The essay “The Myth of the Latin Woman: I Just Met a Girl Named Maria” by Judith Ortiz Cofer is about deprivation that Latin women go through everyday due to stereotypes that society make up. Stereotypes play a big role in the way that individuals are identified by society. Cofer describes her personal experiences of being a Latin woman, and her struggles that she has to face because of the stereotypes. Cofer tells us of some incidences that happened throughout her life. Like going to London for a summer to Oxford University, where a man sees her on a bus, drops to his knees and sings his own version of “Maria” from West Side Story. Even though she was aggravated, she tried to be calm while everyone around her were amused by the young man’s song. She describes how growing up during 1960’s in New Jersey, she suffered from “cultural schizophrenia” which meant she was forced to keep on with her heritage. Being a Latin woman you’re raised strictly and they have high expectations. Mothers encouraged their daughters to act like mature women. Cofer explains another stereotype, such as the “hot tamale”, where woman are viewed as sexual objects. Woman are usually misinterpreted because of the way they are dressed. Some men treat Latin woman without respect. She talks about when she was at a hotel. A man approached her and began to sing the song of “Don’t Cry for Me, Argentina” in the tune of “La Bamba”. She was offended by the man’s song. People view Latin’s as house maids,
In several cultures, women are seen as archetypes more than men. The proposition of women are instantly idealized and glorified and instantaneously ignore the true complexity of a woman. Countless of these superficial images can be seen across various cultures where the societies within these cultures define what it means to be a female and what type of behavior is and isn’t acceptable within those parameters. The persistent restatement of these stories throughout these generations reinforces the gender system. Women who step out of the norm in these societies are then held punishable for their actions. Alicia Gaspar de Alba pinpoints the three archetypal roles that are given to the women in the Mexican and Chicana cultures. These are,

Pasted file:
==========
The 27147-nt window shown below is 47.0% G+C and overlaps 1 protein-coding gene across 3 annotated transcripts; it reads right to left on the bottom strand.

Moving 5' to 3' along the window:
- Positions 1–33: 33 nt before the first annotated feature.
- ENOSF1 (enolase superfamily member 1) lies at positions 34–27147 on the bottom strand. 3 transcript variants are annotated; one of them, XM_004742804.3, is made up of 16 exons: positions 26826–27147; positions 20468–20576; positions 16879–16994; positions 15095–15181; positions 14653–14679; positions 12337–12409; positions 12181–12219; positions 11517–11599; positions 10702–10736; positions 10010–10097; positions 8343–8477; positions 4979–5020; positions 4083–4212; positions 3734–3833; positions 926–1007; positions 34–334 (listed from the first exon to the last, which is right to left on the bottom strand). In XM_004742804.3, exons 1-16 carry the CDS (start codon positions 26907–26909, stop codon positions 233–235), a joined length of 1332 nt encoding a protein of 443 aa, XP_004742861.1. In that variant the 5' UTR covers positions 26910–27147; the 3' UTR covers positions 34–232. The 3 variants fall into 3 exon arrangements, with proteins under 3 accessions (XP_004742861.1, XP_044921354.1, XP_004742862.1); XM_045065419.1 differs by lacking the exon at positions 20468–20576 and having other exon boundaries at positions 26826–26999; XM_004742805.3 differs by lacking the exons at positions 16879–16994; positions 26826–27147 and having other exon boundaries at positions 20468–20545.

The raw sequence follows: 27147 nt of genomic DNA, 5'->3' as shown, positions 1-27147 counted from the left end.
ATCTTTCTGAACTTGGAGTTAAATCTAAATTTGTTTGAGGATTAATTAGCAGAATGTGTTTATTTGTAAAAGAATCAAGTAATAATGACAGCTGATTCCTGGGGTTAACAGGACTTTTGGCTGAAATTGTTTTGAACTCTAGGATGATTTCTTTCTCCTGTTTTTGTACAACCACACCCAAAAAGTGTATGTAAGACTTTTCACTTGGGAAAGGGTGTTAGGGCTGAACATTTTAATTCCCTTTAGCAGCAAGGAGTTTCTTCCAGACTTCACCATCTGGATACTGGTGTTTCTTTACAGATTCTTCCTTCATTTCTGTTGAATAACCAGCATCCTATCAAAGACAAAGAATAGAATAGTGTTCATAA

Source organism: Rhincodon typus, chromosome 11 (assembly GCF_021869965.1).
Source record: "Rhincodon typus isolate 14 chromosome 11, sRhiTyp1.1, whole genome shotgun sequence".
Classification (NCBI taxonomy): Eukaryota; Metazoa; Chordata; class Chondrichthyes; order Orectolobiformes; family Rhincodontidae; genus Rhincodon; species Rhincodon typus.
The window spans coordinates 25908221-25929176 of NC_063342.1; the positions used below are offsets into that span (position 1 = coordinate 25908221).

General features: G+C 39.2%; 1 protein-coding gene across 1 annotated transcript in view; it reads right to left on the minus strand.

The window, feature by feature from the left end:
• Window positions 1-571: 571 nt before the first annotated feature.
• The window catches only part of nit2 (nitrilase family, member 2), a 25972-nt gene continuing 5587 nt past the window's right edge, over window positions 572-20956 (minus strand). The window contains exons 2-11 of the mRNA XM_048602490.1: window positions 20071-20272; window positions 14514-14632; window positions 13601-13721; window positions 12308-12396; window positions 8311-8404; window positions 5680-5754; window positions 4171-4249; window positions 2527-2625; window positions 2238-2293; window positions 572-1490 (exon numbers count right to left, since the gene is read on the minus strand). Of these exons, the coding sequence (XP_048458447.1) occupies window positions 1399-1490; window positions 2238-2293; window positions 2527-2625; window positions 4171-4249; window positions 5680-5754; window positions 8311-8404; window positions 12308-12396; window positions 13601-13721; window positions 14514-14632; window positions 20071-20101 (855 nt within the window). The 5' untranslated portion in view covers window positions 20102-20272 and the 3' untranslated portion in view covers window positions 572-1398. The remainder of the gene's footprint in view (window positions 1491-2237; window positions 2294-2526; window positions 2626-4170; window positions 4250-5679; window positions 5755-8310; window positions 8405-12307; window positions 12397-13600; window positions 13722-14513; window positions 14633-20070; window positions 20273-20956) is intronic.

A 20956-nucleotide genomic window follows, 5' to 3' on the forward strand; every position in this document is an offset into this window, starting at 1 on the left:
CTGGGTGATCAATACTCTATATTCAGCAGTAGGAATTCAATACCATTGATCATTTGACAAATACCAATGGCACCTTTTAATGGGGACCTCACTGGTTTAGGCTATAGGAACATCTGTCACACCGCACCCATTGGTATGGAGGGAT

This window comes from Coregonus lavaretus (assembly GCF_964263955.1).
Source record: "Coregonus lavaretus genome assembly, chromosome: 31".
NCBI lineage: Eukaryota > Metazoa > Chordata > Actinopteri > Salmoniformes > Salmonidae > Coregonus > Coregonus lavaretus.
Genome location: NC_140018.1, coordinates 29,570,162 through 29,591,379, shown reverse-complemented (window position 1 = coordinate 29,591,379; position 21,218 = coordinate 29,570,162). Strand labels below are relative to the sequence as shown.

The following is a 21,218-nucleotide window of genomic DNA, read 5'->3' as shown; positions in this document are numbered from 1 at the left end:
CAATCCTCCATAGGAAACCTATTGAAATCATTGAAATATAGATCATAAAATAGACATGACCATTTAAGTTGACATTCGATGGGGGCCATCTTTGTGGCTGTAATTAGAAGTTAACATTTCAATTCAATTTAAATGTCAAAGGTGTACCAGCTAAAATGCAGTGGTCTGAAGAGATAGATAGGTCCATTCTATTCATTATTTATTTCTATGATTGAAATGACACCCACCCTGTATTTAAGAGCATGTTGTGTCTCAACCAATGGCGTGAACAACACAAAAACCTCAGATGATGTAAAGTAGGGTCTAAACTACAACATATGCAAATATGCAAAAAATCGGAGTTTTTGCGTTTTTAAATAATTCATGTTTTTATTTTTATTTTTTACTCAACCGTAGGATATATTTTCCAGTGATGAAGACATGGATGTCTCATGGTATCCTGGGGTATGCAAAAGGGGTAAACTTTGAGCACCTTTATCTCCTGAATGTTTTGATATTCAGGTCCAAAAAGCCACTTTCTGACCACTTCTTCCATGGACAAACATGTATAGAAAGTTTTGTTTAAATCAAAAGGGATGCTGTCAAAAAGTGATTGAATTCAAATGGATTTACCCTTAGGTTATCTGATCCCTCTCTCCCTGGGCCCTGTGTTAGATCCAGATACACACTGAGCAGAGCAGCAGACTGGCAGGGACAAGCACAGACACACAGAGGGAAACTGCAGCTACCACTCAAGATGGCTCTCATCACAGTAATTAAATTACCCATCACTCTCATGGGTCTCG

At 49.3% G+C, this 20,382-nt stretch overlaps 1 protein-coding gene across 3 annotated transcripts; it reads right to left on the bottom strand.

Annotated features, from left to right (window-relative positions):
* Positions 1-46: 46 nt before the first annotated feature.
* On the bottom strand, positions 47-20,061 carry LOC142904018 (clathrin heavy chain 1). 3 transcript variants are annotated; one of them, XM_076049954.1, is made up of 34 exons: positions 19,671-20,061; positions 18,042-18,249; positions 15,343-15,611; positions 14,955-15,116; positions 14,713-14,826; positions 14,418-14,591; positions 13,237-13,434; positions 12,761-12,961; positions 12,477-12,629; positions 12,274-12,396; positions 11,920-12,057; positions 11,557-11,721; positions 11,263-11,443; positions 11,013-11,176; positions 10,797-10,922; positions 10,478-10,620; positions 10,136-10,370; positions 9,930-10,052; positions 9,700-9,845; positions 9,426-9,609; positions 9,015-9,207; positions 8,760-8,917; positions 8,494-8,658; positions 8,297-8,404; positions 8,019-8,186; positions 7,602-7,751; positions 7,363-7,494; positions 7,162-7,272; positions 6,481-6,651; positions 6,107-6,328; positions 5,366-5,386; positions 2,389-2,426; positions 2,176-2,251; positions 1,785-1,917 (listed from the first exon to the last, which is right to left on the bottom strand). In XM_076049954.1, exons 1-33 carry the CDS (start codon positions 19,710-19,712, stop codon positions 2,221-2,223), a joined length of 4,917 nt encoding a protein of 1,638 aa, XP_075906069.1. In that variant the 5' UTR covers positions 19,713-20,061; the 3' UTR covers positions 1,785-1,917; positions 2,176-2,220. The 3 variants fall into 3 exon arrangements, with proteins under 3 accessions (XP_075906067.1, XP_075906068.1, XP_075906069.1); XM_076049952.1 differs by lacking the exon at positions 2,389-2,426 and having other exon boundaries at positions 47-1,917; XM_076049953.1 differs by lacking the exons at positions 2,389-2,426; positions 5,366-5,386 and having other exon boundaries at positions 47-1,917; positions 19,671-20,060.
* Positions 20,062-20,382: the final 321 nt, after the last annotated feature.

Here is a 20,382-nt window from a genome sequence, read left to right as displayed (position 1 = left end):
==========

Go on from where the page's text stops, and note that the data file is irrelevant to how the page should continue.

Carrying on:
Identity is a group of characteristics, data or information that belongs exactly to one person or a group of people and that make it possible to establish differences between them. The consciousness that people have about themselves is part of their identity as well as what makes them unique. According to psychologists, identity is a consistent definition of one’s self as a unique individual, in terms of role, attitudes, beliefs and aspirations. Identity tries to define who people are, what they are, where they go or what they want to be or to do. Identity could depend on self-knowledge, self-esteem, or the ability of individuals to achieve their goals. Through self-analysis people can define who they are and who the people around them